Illegal narcotics vs. synthetic opiats and the dangers involved

Jaycie Lewis , Reporter

Synthetic opiate; what could that be?  Back in the 1960s, fentanyl was first made as a potent synthetic pain medication which is quick to take effect but did not very long lasting.  Fentanyl was used intravenously as an anesthetic and is also used for pain medication for patients with cancer and other terminal illnesses.  By the 1990s, illegal drug manufacturers were incorporating small amounts of fentanyl in heroin.  Unfortunately, these manufacturers were unable to correctly measure out a non-lethal dose, thereby causing users to overdose.

Some prescription pills are opiate based and highly addictive.  Because of the ease of getting such prescription medication, not only adults but teenagers were getting addicted to them.  As the demand for these pills grew, so did the cost.   Users were unable to either purchase or steal these prescription medications and therefore turned to heroin, which was cheaper and gave the user a better high.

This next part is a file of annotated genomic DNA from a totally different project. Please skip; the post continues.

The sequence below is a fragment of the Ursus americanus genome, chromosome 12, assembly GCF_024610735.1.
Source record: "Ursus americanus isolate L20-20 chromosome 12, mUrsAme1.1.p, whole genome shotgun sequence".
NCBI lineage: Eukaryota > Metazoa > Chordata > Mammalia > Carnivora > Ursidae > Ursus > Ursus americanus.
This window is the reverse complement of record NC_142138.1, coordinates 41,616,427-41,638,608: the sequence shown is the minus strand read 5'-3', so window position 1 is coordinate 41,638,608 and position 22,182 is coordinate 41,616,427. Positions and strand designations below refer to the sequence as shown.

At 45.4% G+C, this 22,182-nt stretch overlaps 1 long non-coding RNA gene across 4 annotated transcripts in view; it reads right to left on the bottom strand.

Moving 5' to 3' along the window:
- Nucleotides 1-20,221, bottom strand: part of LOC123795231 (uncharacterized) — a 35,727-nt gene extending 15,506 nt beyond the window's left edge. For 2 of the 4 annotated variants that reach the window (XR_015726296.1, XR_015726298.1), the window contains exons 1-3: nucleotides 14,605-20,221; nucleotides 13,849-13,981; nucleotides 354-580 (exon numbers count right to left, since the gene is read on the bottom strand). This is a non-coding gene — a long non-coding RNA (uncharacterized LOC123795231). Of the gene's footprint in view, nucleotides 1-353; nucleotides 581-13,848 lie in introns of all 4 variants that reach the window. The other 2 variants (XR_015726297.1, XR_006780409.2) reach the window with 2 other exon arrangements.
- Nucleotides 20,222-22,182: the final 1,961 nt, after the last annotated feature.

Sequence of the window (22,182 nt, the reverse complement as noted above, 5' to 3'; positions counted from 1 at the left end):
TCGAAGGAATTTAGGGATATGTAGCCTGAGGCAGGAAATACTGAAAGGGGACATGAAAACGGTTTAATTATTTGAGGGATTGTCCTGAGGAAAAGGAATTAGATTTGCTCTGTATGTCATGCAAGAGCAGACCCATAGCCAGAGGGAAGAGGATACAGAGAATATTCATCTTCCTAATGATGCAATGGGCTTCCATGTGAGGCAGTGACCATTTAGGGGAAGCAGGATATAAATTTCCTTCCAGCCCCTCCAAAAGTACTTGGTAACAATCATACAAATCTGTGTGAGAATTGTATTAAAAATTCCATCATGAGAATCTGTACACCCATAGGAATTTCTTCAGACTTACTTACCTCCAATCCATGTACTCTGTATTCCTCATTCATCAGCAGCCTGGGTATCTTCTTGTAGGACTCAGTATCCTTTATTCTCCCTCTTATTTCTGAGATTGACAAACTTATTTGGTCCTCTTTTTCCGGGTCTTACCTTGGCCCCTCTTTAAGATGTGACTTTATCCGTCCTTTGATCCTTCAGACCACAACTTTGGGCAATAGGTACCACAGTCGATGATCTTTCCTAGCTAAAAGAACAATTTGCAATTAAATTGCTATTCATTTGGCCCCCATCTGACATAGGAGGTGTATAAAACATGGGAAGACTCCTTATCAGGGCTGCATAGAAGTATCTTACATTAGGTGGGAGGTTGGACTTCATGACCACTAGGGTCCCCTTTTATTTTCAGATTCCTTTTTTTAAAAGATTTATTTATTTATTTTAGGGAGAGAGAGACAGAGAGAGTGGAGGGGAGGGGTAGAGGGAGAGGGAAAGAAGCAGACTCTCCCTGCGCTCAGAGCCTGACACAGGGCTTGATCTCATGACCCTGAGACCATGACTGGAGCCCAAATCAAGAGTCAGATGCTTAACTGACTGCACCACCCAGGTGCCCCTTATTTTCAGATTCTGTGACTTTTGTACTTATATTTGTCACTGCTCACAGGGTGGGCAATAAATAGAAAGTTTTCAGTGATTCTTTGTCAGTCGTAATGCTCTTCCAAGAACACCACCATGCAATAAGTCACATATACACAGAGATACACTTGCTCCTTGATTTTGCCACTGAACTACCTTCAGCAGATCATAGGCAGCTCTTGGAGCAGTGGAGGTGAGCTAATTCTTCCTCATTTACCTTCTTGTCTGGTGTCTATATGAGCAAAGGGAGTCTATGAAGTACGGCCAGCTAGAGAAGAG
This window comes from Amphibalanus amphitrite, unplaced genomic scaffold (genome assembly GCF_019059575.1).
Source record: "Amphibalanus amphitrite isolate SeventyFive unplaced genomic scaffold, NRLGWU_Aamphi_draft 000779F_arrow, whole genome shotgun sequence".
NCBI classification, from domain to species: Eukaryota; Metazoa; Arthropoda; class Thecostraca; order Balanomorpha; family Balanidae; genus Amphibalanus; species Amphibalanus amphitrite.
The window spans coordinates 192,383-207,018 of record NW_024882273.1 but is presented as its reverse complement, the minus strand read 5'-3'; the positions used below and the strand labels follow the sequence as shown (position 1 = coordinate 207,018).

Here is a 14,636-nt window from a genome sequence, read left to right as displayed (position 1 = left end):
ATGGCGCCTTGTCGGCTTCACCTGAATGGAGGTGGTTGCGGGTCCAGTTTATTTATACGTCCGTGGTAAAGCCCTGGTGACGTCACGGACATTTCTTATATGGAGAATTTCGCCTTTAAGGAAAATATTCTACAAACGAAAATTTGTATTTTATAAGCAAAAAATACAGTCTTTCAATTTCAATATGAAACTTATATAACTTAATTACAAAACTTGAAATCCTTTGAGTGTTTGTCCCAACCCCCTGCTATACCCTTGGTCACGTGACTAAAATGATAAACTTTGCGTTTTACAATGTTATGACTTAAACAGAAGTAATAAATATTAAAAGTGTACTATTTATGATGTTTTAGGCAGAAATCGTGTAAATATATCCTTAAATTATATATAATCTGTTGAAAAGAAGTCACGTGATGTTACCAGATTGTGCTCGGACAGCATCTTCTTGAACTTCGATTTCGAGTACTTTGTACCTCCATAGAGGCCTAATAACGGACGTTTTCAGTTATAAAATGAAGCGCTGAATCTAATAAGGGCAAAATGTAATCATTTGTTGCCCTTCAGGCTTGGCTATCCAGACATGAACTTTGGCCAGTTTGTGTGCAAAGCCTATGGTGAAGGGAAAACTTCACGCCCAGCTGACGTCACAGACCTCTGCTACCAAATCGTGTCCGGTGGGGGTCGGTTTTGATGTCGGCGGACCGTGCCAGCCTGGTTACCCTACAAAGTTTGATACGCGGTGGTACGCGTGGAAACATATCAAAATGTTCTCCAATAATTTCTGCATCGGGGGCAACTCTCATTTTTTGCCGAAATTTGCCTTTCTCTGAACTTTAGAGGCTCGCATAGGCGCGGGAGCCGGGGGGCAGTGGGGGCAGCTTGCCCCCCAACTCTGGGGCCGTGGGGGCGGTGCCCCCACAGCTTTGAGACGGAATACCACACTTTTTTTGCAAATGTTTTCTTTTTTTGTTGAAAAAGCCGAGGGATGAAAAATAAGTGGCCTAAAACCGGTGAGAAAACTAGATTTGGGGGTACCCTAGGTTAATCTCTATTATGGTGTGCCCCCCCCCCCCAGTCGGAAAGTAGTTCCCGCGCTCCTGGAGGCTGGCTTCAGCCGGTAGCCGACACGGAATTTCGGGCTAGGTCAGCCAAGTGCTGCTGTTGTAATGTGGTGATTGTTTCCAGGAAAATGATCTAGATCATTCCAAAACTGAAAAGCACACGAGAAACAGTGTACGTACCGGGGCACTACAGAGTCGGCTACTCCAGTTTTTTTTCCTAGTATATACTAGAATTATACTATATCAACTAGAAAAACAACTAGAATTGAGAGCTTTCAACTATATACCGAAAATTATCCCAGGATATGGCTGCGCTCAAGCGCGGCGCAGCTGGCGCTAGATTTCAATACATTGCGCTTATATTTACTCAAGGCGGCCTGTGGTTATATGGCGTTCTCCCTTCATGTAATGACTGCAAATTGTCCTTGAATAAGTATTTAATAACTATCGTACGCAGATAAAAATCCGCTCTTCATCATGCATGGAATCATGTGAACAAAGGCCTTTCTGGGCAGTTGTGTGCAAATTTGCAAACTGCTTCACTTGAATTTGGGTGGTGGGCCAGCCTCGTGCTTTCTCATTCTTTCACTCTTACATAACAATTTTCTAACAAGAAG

Have you ever heard the term “chasing the dragon”?  It means after a user gets their first high, they will continuously use more and more to get that same high but never do, therefore coining the term.

Fast forward to the 21st century, with the market in such high demand for illegal drugs, manufacturers are not only lacing heroin but cocaine, synthetic marijuana (Spice), and methamphetamine (Ice) with fentanyl.  Fentanyl is a very deadly substance which takes only about 6 to 7 grains of salt to kill an adult.  This drug can be absorbed through the skin, or in the lungs if made airborne.  If too much enters the human body, it causes the part of the brain that tells your lungs to function to stop.  Therefore, if immediate medical attention is not received, one can suffocate.

A new drug on the rise is identified as carfentanyl.  It is 10,000 times more deadly than regular fentanyl.  To put this in perspective, it is used as a tranquilizer big game (i.e. Elephants, Rhinos, etc.).  Regarding this, carfentanyl is starting to completely replace the already dangerous fentanyl throughout the United States.

In closing, please be careful how and what you come into contact with, because that crystalline substance that you find, which looks like salt, could possibly injure or kill you.